1. Mayday - Chase B (feat. Young Thug and Sheck Wes)

All of my collaborations are great, but one of my favorites was Mayday. I was coming home from LA and the Astroworld tour was hitting Sacramento. I bought tickets that same day. I was in line and saw someone with the Cactus Jack 1s and it was Chase B. I had to respond quickly so I hung up on my homie. I went directly to him. I hadn’t had any songs at that point. I was just in hope that Travis Scott’s dj would pass along some beats. I told him who I worked with and he was nice enough to give me his number. I kept sending to that number and was flooding him and called me and told me Young Thug and Sheck Wes did some stuff to my melody. That wasn’t supposed to happen. That opportunity led to so many more.

2. The Bees Knees - Juice WRLD

I was always a huge Juice WRLD fan. I remember I became a huge Juice WRLD fan after XXXTentacion passed away. The emotion behind it was amazing. I love how he got in a random melody of mine. The stuff I was pitching for him was nothing like that. I was pitching guitar and sad boy stuff. I didn’t think he would hop on something I made trying to recreate "Maria I’m Drunk". I remember Hitboy making that beat, and it was insane.

3. Way Bigger - Don Toliver

I remember Sonny Digital and I linking up late night at Chalice. I was playing him a bunch of stuff. I ran into him before in Houston, and I remember him texting me to put this melody on the side. I didn’t hear from him for six months after that. The song had been done for awhile. With "Way Bigger," Don and I got closer and closer, and I would just send him a bunch of beats and melodies to his phone. He told me to pull up, and I pulled up. I showed him the melody. The way Sonny flipped my composition was insane. That man is a legend. I remember playing it for Don, and he just started singing what ended up becoming the outro. He said, “bro, you are on the album.” He asked if I could record the outro of that melody and if I never pulled up, it never would’ve happened.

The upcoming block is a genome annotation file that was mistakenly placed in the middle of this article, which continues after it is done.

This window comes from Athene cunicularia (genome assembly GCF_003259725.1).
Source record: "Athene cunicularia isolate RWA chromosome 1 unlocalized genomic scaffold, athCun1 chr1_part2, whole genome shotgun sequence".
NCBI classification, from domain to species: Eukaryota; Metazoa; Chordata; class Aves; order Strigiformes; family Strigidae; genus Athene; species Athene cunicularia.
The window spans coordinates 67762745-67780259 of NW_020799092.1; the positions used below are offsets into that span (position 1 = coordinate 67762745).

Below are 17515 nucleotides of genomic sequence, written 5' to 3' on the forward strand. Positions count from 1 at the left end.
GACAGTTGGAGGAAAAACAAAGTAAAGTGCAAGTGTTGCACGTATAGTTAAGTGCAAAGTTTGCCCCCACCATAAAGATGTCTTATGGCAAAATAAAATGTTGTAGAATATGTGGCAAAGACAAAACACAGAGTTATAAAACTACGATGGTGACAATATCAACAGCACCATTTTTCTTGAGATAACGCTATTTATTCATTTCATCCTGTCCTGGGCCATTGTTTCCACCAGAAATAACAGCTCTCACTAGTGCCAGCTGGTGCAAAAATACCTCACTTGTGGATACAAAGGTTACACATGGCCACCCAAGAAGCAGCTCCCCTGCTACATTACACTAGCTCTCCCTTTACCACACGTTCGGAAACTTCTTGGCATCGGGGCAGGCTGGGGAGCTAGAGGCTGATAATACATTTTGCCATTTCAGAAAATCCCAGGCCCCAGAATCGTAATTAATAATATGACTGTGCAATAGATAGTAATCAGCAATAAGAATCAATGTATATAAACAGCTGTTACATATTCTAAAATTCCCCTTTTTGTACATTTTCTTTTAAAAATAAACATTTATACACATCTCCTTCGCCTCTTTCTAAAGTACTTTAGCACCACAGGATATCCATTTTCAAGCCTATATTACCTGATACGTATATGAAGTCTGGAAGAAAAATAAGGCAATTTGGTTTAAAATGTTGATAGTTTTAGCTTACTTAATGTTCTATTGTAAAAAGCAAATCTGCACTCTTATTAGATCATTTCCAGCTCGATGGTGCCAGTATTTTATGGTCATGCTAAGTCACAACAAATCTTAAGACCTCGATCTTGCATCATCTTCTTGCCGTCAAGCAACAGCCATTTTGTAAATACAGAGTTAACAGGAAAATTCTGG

How do you balance the family life with the music life?

That is probably one of my biggest challenges with this. I love music, and I love my wife and kids. Sometimes you can get too caught up in music, and that has happened. Luckily, I have an amazing wife that is very understanding. Luckily, we are blessed enough where I can provide and bring enough to the table. We are always in the house so I see them everyday. When I travel, my wife understands I’m doing it to take care of us and understands it is a passion of mine. The balance is hard sometimes. Knowing when to stop and take a break can be hard. In the midst of a great idea, you don’t want to lose it.

How does having a family change your perspective on music?

When I started producing, my wife was pregnant with my daughter. But when my daughter was born, the drive is different. You have someone who literally depends on you. I used to work at USPS so I still had a federal job which paid me amazing. I remember letting go of the financial security in hopes of achieving a bigger one. The biggest drive I had was my daughter. I remember waking up at 7 a.m. for work and coming back at 7 p.m. and then spending 2-3 hours with family and then 2-3 producing, then sleeping for 4-6 hours. Getting my body adjusted was a nightmare. I did that every day consistently. I took zero days off with production. I want to give them the example of whatever you love, you can do it.

What kind of hobbies do you enjoy outside of music?

I travel a lot. I enjoy traveling. I love fashion and shopping. I like to collect shoes. In my free time I try to explore and adventure. I like going to water parks or playing video games. I want to go back to Italy. I love Milan. I also love Paris and London.